HR chiefs back plan to lend short-time workers to fire service

HR chiefs have backed plans to ‘loan’ staff who are working short-time to train as fire-fighters at local brigades during the recession.

Steve Mason, interim HR director at Befordshire and Luton Fire Service, is in talks with local manufacturing and agricultural employers to ‘borrow’ staff currently working reduced hours because of the economic slowdown to work as retained fire-fighters, Personnel Today learned last week.

Under the scheme up to 10 staff would be bussed from their places of work to a fire station where they would remain while on-call, helping to fill the service’s recruitment gap.

Mike Welby, HR director at manufacturing firm SKF in Bedfordshire – which had to put half of its 450 staff on reduced working hours from April – told Personnel Today the organisation was keen to consider the scheme.

“[SKF] feels a strong responsibility to be a good citizen in the local community. Such a scheme not only helps meet this objective but could be good for employee development and morale generally,” he said.

But he added that his staff work their reduced hours flexibly and he would be concerned if their fire-fighting commitments meant there was a risk that employees would not be available when needed.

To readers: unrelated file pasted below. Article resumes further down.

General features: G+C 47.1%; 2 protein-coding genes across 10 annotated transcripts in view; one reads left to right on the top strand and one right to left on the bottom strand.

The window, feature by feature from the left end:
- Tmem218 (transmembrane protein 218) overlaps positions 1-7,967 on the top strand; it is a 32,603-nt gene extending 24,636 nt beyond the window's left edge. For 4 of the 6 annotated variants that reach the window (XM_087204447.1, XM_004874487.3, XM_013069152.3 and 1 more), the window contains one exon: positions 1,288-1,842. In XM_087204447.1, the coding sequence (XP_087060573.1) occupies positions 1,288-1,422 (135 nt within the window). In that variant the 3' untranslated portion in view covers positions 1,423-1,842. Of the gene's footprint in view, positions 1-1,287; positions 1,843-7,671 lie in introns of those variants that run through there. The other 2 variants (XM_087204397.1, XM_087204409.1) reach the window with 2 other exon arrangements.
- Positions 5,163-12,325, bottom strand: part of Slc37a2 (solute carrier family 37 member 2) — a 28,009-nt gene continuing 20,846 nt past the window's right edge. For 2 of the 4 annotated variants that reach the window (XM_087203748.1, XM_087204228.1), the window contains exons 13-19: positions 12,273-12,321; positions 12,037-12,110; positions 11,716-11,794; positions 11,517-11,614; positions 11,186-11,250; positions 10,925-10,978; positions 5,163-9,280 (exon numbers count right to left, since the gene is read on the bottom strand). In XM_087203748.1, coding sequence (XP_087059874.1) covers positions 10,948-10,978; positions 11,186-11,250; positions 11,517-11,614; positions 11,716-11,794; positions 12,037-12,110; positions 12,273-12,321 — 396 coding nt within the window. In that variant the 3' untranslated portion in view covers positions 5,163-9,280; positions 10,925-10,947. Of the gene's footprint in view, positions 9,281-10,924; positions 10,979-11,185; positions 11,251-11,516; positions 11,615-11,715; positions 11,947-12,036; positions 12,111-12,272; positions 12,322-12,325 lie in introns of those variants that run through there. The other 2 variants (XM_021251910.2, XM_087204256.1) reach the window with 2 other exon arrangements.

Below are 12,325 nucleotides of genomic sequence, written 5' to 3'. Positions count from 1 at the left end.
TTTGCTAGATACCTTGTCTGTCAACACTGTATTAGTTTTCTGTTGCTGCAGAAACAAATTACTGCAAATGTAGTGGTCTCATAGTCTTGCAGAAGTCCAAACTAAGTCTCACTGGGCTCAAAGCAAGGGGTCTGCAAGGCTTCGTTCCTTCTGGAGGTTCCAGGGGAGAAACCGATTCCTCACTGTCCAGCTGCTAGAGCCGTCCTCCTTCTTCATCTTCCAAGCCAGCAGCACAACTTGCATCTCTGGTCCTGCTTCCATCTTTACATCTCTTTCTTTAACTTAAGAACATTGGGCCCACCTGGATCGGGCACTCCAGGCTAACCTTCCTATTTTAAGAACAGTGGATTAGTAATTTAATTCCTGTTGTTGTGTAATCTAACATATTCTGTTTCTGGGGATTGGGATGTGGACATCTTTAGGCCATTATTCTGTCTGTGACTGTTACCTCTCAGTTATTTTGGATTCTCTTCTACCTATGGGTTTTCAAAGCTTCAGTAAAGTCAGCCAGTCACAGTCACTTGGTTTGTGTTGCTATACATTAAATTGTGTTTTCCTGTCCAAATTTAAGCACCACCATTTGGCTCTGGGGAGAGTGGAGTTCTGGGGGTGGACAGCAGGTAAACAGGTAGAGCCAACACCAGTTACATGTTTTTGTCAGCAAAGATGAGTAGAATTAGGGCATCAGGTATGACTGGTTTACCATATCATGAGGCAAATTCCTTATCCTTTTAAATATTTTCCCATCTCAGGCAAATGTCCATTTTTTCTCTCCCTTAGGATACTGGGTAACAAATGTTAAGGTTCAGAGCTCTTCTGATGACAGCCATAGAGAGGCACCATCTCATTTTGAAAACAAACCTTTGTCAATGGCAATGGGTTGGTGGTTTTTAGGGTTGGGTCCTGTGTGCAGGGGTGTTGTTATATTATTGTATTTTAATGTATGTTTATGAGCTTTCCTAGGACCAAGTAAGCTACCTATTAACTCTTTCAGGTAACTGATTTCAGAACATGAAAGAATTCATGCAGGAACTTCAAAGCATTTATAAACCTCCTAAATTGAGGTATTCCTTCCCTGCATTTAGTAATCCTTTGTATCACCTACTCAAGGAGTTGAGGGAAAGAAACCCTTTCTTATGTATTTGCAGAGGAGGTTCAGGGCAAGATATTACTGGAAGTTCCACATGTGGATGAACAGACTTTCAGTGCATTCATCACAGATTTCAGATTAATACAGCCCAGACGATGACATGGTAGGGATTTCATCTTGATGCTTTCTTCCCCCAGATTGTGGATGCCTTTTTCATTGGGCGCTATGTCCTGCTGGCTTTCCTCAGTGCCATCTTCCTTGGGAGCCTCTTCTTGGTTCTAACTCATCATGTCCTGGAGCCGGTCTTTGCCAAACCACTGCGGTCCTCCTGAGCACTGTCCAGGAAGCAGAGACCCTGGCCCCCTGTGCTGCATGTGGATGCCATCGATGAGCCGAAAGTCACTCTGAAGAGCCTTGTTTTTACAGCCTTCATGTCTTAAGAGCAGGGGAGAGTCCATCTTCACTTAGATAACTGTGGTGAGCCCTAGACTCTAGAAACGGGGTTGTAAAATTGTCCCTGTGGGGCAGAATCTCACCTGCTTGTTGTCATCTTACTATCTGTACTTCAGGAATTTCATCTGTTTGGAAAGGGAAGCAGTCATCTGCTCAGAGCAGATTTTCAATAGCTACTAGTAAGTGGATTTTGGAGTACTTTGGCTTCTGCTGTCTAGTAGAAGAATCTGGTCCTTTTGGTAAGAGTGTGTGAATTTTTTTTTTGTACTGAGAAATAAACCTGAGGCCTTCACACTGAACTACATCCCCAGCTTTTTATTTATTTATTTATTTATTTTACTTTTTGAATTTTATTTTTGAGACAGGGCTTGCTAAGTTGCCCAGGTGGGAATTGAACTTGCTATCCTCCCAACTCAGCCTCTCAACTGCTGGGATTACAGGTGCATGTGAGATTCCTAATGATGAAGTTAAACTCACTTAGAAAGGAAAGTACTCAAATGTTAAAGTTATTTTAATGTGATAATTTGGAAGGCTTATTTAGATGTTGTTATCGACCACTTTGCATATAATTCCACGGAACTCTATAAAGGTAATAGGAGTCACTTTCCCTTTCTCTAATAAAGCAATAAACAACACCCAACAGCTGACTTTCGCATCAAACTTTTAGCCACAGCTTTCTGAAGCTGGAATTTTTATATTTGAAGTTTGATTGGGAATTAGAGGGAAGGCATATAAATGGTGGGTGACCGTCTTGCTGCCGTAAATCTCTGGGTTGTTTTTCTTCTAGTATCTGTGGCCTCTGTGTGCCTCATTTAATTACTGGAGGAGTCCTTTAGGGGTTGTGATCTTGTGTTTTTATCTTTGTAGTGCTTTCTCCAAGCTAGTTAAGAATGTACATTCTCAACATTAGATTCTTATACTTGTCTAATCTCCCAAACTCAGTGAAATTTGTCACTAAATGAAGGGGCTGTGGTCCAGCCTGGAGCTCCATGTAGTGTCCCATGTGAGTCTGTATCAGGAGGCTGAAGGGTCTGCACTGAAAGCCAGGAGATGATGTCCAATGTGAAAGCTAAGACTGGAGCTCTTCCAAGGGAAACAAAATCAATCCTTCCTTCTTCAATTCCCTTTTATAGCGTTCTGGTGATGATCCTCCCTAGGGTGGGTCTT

Margaret Simkins, personnel manager at handling services company Ark-H, said the initiative was an “excellent” idea, but she feared staff would want to continue working for the fire service when the economy recovers.

She said: “The benefits to the individuals would be to keep a full week’s wage. The only negative for companies who do participate, is the possible loss of valuable staff when the economic climate (and hopefully their business) picks up.”

Yet Mason said there was little chance employers would lose key staff as the fire station would run a release scheme, where staff would go back to their original employer when the upturn comes.

Meanwhile Anthony Morgan, vice-president of the Retained Fire Fighters Union, said the initiative would help to increase diversity among fire fighters, making the service more representative of the local community.

He said: “This scheme would provide an opportunity for under-represented groups to join the fire service. It offers flexibility which would allow more people to fit the work into their lifestyles.”

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